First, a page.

*ARC provided by publicist*Invisible Lines is the story Trevor Musgrove, graphic artist extraordinaire. Trevor is used to not having a lot of things. His family lives in a run-down housing complex and while many of his classmates have plenty of money, he must earn his money (by drawing designs for his classmates) to buy soccer gear. When he is mistakenly enrolled in an advanced science class, he meets an extraordinary teacher who helps him see that even in the worst situations, life can thrive.
Things I Liked:
I thought it was a very hopeful story, despite all the bad things that seem to continue to happen to Trevor. His ability to face the difficulties sometimes with strength (and humor) and sometimes with anger made him much more believable. I love how things don't magically work out for him, he had to work hard for what he did get and forget about things he didn't. This is definitely a book with some tough issues, but quite well done. Also, I think the illustrations will be great - not all of them were in the ARC, but what I did see, I liked. I enjoyed this thought of Trevor's:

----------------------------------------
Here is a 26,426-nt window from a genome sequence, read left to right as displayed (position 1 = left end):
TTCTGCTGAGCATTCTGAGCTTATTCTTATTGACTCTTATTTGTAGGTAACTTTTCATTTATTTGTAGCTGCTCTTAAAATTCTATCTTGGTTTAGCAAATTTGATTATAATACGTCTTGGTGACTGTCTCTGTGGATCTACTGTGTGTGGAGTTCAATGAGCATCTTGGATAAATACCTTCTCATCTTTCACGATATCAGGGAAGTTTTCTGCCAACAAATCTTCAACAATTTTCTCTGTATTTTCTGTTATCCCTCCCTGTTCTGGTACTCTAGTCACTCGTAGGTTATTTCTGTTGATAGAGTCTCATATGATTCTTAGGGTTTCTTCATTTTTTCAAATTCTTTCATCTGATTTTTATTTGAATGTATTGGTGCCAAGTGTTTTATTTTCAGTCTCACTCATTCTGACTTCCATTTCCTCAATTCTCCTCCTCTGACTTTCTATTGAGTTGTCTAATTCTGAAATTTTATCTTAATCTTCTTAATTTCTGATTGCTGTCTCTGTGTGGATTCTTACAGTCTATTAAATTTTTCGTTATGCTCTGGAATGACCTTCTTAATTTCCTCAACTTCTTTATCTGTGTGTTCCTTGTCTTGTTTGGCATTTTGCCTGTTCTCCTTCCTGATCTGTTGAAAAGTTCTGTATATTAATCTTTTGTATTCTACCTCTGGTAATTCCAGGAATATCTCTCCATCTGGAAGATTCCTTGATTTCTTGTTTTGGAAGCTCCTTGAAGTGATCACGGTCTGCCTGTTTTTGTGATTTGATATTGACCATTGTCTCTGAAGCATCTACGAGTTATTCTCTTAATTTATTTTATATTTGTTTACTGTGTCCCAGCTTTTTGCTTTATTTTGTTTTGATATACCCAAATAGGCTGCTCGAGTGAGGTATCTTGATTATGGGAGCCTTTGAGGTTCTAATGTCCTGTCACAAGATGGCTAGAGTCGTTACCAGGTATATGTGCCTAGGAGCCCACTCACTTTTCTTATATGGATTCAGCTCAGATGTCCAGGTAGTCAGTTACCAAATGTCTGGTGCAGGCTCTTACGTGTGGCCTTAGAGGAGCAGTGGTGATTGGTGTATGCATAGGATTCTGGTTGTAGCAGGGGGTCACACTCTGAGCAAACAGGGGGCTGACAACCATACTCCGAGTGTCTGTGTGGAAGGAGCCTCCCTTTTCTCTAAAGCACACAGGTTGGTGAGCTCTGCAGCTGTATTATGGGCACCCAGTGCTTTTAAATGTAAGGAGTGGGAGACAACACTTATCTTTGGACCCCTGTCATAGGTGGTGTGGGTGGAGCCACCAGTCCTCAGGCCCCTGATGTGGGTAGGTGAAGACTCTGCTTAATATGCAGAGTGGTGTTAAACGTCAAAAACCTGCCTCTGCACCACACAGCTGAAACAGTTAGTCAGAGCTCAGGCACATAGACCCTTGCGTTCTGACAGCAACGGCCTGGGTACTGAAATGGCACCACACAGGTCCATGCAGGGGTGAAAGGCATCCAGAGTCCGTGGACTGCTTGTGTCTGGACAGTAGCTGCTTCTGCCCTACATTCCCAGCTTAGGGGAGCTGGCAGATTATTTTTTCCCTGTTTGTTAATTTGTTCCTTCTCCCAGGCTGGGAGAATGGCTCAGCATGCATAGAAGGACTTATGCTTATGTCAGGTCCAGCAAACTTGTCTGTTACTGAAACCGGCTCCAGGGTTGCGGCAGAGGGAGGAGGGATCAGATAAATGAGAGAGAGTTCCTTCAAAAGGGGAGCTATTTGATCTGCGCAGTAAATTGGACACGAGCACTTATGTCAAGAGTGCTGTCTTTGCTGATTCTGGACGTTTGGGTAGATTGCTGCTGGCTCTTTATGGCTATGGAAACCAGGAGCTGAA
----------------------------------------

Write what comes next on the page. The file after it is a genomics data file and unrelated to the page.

"How come some babies get cardboard boxes and other babies get houses like Langley's? That doesn't seem fair. It seems like everybody should start out the same. A real soft blanket and a little bed and some milk. But you can't pick how you start, can you? So, is it luck? Good luck if you end up in Langley's house and bad luck if you end up in a Dumpster? How can something as important as your life be based on luck? And when you know you're not lucky, how are you supposed to feel?" p 254 of the ARCThings I Didn't Like:
There were a few minor things that bothered me. The writing sometimes was very literal - very much "telling" instead of "showing." Particularly during action parts, like when they play soccer, it sounded like the descriptions for a movie scene. Also, I was annoyed that Trevor tended to lie a lot about his family's situation in the beginning, and even though he had to make some admissions, there didn't seem to be any consequences.
A little like The Wednesday Wars by Gary Schmidt
BOOK CONTENT RATINGS:
a few scenes involving domestic violence
Overall rating: ****
Do you prefer a happy ending or a hopeful one?
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